Many hope that antioxidants may be the key to avoiding the cell damage that can lead to cancerous changes. One such antioxidant is selenium, which researchers have been evaluating for nearly 15 years in the prevention of lung cancer, specifically non-small cell carcinoma.
Selenium is naturally found in trace amounts in plant foods, including Brazil nuts, walnuts, and grains (rice, oats, bread, enriched noodles), and animals that graze or eat on plants and grains containing selenium: beef, turkey, dairy products (cheese), eggs, cod and tuna (if canned in oil), and chicken. Selenium has low dietary requirements: daily recommended intake of 55-70 micrograms for individuals over 14 years of age, 15 to 40 micrograms for children, even less in infants. The average intake in the U.S. is >100 mcg.
Regions of Russia and China suffer from selenium deficiency, which has been associated with heart problems, hypothyroidism, a weakened immune system, and cancer, specifically prostate and lung. A 1996 study found that supplementation reduced these two cancers by 30%, but other studies have had contradictory results. In 2008 the National Cancer Institute found that taking selenium and vitamin E does not reduce prostate cancer risk, and evaluating toenail clippings from cancer patients for selenium intake found no correlation with cancer incidence. Yet other studies have shown slowed tumor growth.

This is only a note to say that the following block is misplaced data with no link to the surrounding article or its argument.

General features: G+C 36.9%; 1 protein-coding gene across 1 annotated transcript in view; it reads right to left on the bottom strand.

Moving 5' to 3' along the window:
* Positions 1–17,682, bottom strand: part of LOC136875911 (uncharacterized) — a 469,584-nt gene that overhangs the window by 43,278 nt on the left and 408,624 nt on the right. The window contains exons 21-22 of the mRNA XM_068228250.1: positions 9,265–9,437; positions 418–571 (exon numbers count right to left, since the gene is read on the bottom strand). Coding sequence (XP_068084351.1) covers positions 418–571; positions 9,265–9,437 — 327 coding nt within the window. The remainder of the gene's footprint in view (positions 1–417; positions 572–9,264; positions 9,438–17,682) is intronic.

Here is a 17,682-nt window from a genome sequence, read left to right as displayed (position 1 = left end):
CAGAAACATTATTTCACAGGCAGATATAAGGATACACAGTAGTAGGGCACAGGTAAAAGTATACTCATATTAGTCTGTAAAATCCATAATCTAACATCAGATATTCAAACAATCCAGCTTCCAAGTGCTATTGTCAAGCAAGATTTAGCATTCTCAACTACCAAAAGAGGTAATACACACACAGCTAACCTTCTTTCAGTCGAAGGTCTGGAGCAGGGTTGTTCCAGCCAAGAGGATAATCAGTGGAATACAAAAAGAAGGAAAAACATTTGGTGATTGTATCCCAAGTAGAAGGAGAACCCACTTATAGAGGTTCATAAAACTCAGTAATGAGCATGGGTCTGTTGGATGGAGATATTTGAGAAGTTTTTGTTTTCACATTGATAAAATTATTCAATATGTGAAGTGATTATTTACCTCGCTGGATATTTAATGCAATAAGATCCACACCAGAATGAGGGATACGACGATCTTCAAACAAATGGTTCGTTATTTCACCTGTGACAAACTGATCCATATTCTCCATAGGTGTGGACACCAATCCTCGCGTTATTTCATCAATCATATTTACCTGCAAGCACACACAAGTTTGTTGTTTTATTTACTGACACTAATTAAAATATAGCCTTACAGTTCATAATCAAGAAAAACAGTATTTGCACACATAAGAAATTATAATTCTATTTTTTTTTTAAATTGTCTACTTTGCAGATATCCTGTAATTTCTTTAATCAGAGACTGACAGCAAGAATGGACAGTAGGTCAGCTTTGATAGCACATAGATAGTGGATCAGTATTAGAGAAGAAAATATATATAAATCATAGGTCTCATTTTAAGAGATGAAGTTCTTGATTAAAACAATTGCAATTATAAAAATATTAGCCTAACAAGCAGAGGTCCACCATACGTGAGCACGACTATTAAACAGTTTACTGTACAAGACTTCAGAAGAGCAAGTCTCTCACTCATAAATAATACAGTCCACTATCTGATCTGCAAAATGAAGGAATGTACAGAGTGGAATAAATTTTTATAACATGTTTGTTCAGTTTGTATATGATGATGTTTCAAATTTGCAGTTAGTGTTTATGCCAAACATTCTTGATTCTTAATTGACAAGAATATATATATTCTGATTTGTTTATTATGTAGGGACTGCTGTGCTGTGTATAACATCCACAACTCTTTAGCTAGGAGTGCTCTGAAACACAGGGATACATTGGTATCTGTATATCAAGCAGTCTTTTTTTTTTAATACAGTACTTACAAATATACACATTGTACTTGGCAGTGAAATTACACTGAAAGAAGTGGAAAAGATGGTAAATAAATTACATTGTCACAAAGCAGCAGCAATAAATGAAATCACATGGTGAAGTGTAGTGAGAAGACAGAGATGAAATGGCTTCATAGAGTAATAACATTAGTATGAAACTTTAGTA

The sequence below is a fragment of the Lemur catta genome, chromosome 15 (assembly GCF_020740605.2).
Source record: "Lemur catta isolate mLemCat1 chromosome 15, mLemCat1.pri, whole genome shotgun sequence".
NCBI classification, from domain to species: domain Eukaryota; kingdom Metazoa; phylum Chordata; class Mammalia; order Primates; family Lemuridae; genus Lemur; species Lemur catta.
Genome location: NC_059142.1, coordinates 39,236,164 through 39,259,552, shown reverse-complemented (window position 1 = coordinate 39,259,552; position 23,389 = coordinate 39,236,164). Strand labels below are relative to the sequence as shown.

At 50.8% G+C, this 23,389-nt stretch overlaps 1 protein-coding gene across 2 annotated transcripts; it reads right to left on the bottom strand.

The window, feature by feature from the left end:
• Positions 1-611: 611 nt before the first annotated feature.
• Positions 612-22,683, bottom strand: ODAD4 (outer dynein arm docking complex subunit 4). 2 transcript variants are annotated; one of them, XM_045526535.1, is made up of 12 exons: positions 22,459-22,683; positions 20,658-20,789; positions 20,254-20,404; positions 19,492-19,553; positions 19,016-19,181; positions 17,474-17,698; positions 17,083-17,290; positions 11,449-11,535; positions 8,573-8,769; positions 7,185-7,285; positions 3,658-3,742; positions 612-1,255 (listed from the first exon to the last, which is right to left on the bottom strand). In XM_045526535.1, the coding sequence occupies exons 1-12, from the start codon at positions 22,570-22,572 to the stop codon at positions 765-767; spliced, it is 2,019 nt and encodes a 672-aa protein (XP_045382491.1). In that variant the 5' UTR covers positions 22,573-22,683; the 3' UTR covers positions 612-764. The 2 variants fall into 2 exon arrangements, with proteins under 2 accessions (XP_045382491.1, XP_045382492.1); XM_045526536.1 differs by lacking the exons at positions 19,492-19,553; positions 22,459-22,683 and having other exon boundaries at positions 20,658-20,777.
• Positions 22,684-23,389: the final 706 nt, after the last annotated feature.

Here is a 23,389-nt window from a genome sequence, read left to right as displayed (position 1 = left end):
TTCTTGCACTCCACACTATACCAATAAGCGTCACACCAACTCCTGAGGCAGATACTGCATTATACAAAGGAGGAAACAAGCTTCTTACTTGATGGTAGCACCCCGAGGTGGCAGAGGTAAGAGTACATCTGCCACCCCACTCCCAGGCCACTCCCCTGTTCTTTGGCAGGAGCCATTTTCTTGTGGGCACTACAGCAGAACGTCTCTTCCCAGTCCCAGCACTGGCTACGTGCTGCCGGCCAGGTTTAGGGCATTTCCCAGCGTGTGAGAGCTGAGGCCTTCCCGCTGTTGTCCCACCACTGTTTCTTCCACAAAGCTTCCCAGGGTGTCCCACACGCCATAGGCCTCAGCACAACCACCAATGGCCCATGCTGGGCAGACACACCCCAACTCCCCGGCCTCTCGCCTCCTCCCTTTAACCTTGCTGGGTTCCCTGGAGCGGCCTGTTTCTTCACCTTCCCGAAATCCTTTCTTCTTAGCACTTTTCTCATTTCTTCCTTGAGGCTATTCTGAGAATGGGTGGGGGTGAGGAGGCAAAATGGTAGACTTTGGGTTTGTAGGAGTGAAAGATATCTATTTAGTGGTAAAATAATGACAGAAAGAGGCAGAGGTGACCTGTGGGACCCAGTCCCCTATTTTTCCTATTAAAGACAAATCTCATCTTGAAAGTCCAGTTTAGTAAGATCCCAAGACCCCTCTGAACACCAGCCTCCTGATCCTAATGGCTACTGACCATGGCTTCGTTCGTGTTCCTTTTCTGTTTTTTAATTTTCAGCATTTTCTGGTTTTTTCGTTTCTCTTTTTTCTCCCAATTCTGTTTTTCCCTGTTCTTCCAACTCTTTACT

A Texas study on lung cancer presented at the June 5, 2010 meeting of the American Society of Clinical Oncology followed 1500 patients with non-small cell lung carcinoma found that those receiving a 200 microgram Selenium regimen did not fare better than those receiving placebo after tumor removal. They halted the trial early in case the supplementation was worsening the patients' condition.
All patients should discuss supplementation with their doctors and treatment professionals. But overall it appears that selenium does not work to reduce or help lung cancer.